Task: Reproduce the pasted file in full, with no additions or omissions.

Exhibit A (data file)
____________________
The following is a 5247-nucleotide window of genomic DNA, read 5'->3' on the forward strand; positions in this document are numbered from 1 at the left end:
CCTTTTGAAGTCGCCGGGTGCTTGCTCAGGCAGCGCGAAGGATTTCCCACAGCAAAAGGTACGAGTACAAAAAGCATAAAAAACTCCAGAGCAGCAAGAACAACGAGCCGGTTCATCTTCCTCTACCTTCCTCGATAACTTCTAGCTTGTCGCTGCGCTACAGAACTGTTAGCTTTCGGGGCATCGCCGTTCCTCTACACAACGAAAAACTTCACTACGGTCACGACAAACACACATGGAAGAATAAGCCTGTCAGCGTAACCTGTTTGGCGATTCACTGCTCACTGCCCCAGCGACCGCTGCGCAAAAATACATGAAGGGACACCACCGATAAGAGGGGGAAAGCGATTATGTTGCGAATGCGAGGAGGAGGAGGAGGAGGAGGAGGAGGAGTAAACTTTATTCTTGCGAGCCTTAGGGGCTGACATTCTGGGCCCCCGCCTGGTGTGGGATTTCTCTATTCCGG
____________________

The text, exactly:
The following is a 5247-nucleotide window of genomic DNA, read 5'->3' on the forward strand; positions in this document are numbered from 1 at the left end:
CCTTTTGAAGTCGCCGGGTGCTTGCTCAGGCAGCGCGAAGGATTTCCCACAGCAAAAGGTACGAGTACAAAAAGCATAAAAAACTCCAGAGCAGCAAGAACAACGAGCCGGTTCATCTTCCTCTACCTTCCTCGATAACTTCTAGCTTGTCGCTGCGCTACAGAACTGTTAGCTTTCGGGGCATCGCCGTTCCTCTACACAACGAAAAACTTCACTACGGTCACGACAAACACACATGGAAGAATAAGCCTGTCAGCGTAACCTGTTTGGCGATTCACTGCTCACTGCCCCAGCGACCGCTGCGCAAAAATACATGAAGGGACACCACCGATAAGAGGGGGAAAGCGATTATGTTGCGAATGCGAGGAGGAGGAGGAGGAGGAGGAGGAGGAGTAAACTTTATTCTTGCGAGCCTTAGGGGCTGACATTCTGGGCCCCCGCCTGGTGTGGGATTTCTCTATTCCGG